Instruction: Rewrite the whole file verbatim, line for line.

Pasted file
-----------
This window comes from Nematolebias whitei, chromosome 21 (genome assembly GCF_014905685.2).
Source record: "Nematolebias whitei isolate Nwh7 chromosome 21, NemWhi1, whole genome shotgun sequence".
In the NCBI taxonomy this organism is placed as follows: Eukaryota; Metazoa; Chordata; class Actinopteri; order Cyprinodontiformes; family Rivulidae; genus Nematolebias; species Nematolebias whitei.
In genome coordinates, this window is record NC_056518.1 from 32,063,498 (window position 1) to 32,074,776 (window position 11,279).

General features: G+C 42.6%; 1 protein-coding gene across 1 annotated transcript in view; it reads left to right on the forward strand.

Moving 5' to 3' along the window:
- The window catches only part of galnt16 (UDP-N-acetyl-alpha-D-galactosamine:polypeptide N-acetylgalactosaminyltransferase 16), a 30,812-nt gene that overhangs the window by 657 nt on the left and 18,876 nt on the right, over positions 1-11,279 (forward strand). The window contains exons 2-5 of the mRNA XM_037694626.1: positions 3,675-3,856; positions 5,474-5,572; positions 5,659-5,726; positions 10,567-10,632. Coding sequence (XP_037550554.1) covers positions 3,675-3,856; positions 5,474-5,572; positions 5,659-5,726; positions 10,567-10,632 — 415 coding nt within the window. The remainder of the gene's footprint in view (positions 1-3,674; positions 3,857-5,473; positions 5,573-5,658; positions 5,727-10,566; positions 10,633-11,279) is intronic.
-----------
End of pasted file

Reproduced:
This window comes from Nematolebias whitei, chromosome 21 (genome assembly GCF_014905685.2).
Source record: "Nematolebias whitei isolate Nwh7 chromosome 21, NemWhi1, whole genome shotgun sequence".
In the NCBI taxonomy this organism is placed as follows: Eukaryota; Metazoa; Chordata; class Actinopteri; order Cyprinodontiformes; family Rivulidae; genus Nematolebias; species Nematolebias whitei.
In genome coordinates, this window is record NC_056518.1 from 32,063,498 (window position 1) to 32,074,776 (window position 11,279).

General features: G+C 42.6%; 1 protein-coding gene across 1 annotated transcript in view; it reads left to right on the forward strand.

Moving 5' to 3' along the window:
- The window catches only part of galnt16 (UDP-N-acetyl-alpha-D-galactosamine:polypeptide N-acetylgalactosaminyltransferase 16), a 30,812-nt gene that overhangs the window by 657 nt on the left and 18,876 nt on the right, over positions 1-11,279 (forward strand). The window contains exons 2-5 of the mRNA XM_037694626.1: positions 3,675-3,856; positions 5,474-5,572; positions 5,659-5,726; positions 10,567-10,632. Coding sequence (XP_037550554.1) covers positions 3,675-3,856; positions 5,474-5,572; positions 5,659-5,726; positions 10,567-10,632 — 415 coding nt within the window. The remainder of the gene's footprint in view (positions 1-3,674; positions 3,857-5,473; positions 5,573-5,658; positions 5,727-10,566; positions 10,633-11,279) is intronic.